First, there are the caveats to our guideline: In our yoga and culinary arts instruction and the like, we talk about postures, breathing, nutrition, etc, as part of growing physical health, skills and body awareness.
Obviously, any health or safety issue needs to be talked about.
There’s some common sense stuff, like if someone’s fly is down or they have spinach in their teeth, it’s compassionate to let them know.
We discuss body image quite a bit, as called for by the unique community in each bunk and tribe. These conversations and programs are crucial for processing the messages and pressures young people receive and empowering campers to be a force of change in their home communities. We have optional conversations about reclaiming a positive culture around menstruation, the way boys and girls get socialized and noticing/interrupting those patterns, and more.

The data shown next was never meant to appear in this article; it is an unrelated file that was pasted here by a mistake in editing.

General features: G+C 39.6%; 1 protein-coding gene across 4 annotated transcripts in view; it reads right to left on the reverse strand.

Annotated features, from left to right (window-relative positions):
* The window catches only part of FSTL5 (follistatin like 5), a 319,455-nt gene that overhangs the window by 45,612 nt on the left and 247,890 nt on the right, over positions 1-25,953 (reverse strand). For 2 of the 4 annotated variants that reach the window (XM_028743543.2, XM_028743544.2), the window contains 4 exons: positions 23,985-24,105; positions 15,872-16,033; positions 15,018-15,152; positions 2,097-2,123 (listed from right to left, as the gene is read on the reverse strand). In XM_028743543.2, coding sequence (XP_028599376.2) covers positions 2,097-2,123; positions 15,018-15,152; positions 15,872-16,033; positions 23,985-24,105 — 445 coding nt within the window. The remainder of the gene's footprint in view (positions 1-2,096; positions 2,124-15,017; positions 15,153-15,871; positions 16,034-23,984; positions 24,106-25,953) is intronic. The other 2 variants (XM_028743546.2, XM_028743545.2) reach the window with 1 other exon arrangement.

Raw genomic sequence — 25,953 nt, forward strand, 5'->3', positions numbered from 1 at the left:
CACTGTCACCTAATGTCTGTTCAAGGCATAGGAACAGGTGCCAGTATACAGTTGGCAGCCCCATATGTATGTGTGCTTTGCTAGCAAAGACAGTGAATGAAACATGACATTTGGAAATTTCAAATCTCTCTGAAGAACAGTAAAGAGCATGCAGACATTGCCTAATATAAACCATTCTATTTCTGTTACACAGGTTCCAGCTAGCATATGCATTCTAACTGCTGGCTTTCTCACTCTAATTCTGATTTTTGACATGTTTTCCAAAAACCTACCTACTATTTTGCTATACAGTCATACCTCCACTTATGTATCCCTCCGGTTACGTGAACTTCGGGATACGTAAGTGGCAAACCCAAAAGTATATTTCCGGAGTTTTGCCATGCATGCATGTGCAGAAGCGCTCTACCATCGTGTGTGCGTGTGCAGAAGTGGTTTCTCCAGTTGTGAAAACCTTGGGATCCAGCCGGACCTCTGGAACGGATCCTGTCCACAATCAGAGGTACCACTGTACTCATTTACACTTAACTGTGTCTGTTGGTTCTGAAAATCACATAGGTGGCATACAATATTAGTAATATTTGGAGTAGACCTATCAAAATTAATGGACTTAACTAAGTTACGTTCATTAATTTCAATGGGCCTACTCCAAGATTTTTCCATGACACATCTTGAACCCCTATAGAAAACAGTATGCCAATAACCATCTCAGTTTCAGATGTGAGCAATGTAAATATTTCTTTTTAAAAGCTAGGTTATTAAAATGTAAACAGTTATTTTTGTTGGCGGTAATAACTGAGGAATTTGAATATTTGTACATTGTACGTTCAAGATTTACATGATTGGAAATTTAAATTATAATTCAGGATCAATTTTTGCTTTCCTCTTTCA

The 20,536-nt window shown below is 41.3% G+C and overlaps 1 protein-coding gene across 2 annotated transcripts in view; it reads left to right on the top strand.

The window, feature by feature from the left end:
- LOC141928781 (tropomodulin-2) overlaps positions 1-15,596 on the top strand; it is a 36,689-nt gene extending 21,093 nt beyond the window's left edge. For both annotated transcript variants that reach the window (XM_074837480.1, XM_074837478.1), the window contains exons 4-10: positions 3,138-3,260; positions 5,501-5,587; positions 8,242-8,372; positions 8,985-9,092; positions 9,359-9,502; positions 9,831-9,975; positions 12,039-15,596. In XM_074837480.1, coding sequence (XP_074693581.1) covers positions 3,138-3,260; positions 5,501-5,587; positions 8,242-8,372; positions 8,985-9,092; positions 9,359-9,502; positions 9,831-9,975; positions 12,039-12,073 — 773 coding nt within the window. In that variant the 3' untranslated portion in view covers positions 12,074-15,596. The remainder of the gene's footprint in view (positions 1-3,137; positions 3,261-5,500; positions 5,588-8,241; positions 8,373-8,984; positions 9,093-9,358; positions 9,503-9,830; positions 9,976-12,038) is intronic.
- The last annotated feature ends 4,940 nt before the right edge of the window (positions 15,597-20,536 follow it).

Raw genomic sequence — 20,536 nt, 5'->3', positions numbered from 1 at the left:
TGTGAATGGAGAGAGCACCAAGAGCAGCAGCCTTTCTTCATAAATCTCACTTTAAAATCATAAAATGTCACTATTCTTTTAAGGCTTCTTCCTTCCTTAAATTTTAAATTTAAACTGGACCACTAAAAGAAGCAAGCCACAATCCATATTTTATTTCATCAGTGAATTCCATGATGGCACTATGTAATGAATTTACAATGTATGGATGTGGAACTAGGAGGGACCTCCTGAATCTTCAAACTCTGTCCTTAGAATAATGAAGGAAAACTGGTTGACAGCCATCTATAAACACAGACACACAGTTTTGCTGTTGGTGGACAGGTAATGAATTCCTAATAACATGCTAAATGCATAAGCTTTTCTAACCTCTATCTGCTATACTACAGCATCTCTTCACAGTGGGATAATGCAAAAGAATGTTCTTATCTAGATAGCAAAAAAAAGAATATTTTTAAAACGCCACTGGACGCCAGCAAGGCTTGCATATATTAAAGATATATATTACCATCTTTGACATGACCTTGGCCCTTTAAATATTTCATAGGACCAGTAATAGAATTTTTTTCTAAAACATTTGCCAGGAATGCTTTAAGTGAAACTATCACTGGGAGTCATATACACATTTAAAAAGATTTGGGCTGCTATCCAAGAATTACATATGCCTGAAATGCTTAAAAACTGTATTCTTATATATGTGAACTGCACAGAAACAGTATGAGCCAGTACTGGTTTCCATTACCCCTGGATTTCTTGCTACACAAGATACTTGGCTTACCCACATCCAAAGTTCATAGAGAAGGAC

Beyond this, there can for sure be merit to talking about bodies in safe, supportive contexts, like discussing one’s appearance as artistic self-expression, or expressing physical appreciation within a healthy relationship. While we haven’t carved out caveats for these kinds of scenarios, we find the guideline extremely helpful in creating that safe, supportive baseline context.
Remember, camp is just one or two months of the year – our aim is to equip our campers to thrive in the other ten months and for their whole lives. And no one is policing every interaction – it’s just a guideline to raise our awareness, not a hard-and-fast rule.